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  • Thiselton On Hermeneutics

    $96.50

    Anthony Thiselton’s masterful work in the field of hermeneutics has impacted countless students and scholars over the past several decades. Especially influential was his Two Horizons (1980), a call to take seriously the contexts of both the reader and the text. Thiselton’s work continues to carry much weight, yet there has been no single place to go to access a helpful array of his writings — until now.

    Thiselton on Hermeneutics provides select expositions and critical discussions of hermeneutics as a multidisciplinary area. Biblical interpretation, philosophical hermeneutics, literary theory, postmodernism, and Christian theology genuinely interact in these forty-two studies to form a coherent whole. Thiselton’s unique interactive and multidisciplinary approach shines through the volume. Ten of these essays — almost a quarter of the collection — are new (never published before) or quite recent.

    Theologians, biblical scholars, philosophers, and many other academics will appreciate this distillation of the pioneering perspectives and creative insights of Anthony C. Thiselton.

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  • Cooperation With Evil

    $34.95

    Contemporary society very often asks of individuals and/or corporate entities that they perform actions connected in some way with the immoral actions of other individuals or entities. Typically, in the attempt to determine what would be unacceptable cooperation with such immoral actions, Christian scholars and authorities refer to the distinction, which appears in the writings of Alphonsus Liguori, between material and formal cooperation, the latter being connected in some way with the cooperator’s intention in so acting. While expressing agreement with most of Alphonsus’s determinations in these regards, Cooperation with Evil also argues that the philosophical background to these determinations often lacks coherence, especially when compared to related passages in the writings of Thomas Aquinas.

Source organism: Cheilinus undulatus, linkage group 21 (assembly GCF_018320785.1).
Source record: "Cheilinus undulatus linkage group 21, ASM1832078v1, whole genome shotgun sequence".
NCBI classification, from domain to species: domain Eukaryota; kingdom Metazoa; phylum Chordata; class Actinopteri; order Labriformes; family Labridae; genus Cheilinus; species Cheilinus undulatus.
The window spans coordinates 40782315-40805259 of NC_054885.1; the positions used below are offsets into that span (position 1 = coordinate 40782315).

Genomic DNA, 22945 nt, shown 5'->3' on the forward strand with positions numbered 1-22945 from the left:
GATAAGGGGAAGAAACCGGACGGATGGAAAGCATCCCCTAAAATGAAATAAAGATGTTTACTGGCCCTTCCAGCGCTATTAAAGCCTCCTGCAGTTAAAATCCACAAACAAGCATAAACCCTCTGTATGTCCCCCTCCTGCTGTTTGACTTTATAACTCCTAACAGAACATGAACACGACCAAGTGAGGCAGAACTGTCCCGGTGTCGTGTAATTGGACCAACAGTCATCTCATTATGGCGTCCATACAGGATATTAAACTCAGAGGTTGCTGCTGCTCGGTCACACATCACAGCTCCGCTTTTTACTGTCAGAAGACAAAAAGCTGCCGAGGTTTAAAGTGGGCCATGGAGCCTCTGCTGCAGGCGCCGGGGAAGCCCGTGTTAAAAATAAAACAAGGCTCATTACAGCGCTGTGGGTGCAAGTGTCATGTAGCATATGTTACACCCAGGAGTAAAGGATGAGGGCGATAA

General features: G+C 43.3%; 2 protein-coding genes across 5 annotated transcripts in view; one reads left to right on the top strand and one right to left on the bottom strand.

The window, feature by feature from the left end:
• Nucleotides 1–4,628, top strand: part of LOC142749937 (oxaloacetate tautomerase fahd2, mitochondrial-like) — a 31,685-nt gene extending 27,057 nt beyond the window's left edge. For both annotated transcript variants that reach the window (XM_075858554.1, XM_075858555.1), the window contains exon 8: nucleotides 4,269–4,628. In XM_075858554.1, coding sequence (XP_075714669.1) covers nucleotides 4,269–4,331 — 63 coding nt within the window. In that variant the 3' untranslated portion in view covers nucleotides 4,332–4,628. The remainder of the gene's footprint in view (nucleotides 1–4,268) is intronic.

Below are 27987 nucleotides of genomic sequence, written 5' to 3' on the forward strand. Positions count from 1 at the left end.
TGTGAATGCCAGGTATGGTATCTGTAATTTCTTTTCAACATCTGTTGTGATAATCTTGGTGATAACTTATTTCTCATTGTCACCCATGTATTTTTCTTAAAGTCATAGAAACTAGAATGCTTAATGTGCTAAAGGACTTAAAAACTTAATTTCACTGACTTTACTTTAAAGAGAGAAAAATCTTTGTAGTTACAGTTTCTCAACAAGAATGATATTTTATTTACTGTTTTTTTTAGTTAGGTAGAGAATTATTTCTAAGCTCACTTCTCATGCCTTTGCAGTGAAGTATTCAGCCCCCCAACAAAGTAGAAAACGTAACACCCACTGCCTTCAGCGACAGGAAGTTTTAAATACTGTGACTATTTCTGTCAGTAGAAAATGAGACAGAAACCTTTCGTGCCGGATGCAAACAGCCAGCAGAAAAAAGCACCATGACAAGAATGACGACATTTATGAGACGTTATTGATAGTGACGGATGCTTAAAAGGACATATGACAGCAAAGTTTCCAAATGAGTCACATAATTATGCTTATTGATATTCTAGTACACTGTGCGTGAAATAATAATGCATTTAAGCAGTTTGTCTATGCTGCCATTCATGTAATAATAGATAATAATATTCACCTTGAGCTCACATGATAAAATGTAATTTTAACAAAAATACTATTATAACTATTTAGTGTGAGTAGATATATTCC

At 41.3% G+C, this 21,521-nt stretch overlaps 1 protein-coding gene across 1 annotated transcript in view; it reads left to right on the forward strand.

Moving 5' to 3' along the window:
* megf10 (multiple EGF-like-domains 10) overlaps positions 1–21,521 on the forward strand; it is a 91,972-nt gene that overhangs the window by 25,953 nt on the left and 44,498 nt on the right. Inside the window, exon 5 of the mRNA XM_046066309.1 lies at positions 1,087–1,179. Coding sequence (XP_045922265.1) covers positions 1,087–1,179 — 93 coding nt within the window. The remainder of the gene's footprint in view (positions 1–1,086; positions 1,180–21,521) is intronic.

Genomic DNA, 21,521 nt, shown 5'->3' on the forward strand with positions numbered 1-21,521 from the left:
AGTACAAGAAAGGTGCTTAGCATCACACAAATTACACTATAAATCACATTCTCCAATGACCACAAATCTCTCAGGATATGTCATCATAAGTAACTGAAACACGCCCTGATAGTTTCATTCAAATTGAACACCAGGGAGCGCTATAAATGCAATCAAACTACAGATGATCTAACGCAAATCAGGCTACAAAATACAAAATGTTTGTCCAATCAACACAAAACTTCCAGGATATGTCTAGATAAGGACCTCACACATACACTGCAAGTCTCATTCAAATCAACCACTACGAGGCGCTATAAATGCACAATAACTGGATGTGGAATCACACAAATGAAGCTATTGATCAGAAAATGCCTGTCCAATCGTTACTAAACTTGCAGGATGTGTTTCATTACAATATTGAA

Having compared the philosophical approaches of these two great moralists, Cooperation with Evil then describes a number of ideas in Thomas’s writings that might serve as more effective tools for the analysis of cases of possible immoral cooperation. The book also includes, as appendixes, translations of relevant passages in both Alphonsus and Thomas.

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  • Kierkegaard And Spirituality

    $25.00

    We live spiritually when we live in the presence of God.

    The Danish philosopher Sren Kierkegaard is often read for his contributions to Christian theology, but he also has much to offer about spirituality–both Christian and more generally human.

    C. Stephen Evans assesses Kierkegaard’s belief that true spirituality should be seen as accountability: the grateful recognition of our existence as gift. Spirituality takes on a Christian flavor when one recognizes in Jesus Christ the human incarnation of the God who gives us being. In this clearly written and substantive book a leading scholar on Kierkegaard’s thought makes Kierkegaard’s contributions to spirituality accessible not only to philosophers and theologians but to pastors, spiritual directors, and lay Christians.

    The Kierkegaard and Christian Thought series, coedited by C. Stephen Evans and Paul Martens, aims to promote an enriched understanding of nineteenth-century philosopher-theologian Sren Kierkegaard in relation to other key figures in theology and key theological concepts.

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  • Moral Philosophy Of Dietrich Von Hildebrand

    $65.00